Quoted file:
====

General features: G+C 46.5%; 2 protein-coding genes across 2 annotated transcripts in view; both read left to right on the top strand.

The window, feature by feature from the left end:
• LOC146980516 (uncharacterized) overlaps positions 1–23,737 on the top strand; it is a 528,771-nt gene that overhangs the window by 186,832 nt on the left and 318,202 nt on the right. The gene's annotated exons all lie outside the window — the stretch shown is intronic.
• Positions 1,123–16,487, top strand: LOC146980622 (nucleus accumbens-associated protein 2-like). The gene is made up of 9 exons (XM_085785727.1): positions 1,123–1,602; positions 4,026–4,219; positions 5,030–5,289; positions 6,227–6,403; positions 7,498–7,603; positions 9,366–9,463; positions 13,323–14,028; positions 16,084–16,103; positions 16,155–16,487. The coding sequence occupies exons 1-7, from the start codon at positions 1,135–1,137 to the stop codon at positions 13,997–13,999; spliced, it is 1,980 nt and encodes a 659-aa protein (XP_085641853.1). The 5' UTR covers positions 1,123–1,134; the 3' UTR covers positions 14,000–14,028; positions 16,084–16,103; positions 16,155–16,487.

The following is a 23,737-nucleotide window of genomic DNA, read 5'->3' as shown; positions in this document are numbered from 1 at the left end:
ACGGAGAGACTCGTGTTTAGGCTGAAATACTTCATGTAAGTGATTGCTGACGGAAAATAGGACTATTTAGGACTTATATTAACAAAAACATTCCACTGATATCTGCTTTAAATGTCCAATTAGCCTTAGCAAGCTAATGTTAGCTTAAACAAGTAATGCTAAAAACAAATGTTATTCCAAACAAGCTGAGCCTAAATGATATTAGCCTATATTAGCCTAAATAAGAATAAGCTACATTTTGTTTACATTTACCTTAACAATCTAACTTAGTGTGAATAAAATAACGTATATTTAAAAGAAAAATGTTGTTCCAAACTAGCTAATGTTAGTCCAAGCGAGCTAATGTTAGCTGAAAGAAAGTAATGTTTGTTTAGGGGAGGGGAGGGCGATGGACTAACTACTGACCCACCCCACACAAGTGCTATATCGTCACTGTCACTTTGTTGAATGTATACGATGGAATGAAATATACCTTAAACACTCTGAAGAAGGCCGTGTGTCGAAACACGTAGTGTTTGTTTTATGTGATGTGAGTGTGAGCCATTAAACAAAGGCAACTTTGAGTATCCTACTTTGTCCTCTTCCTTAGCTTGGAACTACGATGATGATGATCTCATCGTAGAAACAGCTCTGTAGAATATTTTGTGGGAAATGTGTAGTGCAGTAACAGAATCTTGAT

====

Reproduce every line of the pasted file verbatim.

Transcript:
General features: G+C 46.5%; 2 protein-coding genes across 2 annotated transcripts in view; both read left to right on the top strand.

The window, feature by feature from the left end:
• LOC146980516 (uncharacterized) overlaps positions 1–23,737 on the top strand; it is a 528,771-nt gene that overhangs the window by 186,832 nt on the left and 318,202 nt on the right. The gene's annotated exons all lie outside the window — the stretch shown is intronic.
• Positions 1,123–16,487, top strand: LOC146980622 (nucleus accumbens-associated protein 2-like). The gene is made up of 9 exons (XM_085785727.1): positions 1,123–1,602; positions 4,026–4,219; positions 5,030–5,289; positions 6,227–6,403; positions 7,498–7,603; positions 9,366–9,463; positions 13,323–14,028; positions 16,084–16,103; positions 16,155–16,487. The coding sequence occupies exons 1-7, from the start codon at positions 1,135–1,137 to the stop codon at positions 13,997–13,999; spliced, it is 1,980 nt and encodes a 659-aa protein (XP_085641853.1). The 5' UTR covers positions 1,123–1,134; the 3' UTR covers positions 14,000–14,028; positions 16,084–16,103; positions 16,155–16,487.

The following is a 23,737-nucleotide window of genomic DNA, read 5'->3' as shown; positions in this document are numbered from 1 at the left end:
ACGGAGAGACTCGTGTTTAGGCTGAAATACTTCATGTAAGTGATTGCTGACGGAAAATAGGACTATTTAGGACTTATATTAACAAAAACATTCCACTGATATCTGCTTTAAATGTCCAATTAGCCTTAGCAAGCTAATGTTAGCTTAAACAAGTAATGCTAAAAACAAATGTTATTCCAAACAAGCTGAGCCTAAATGATATTAGCCTATATTAGCCTAAATAAGAATAAGCTACATTTTGTTTACATTTACCTTAACAATCTAACTTAGTGTGAATAAAATAACGTATATTTAAAAGAAAAATGTTGTTCCAAACTAGCTAATGTTAGTCCAAGCGAGCTAATGTTAGCTGAAAGAAAGTAATGTTTGTTTAGGGGAGGGGAGGGCGATGGACTAACTACTGACCCACCCCACACAAGTGCTATATCGTCACTGTCACTTTGTTGAATGTATACGATGGAATGAAATATACCTTAAACACTCTGAAGAAGGCCGTGTGTCGAAACACGTAGTGTTTGTTTTATGTGATGTGAGTGTGAGCCATTAAACAAAGGCAACTTTGAGTATCCTACTTTGTCCTCTTCCTTAGCTTGGAACTACGATGATGATGATCTCATCGTAGAAACAGCTCTGTAGAATATTTTGTGGGAAATGTGTAGTGCAGTAACAGAATCTTGAT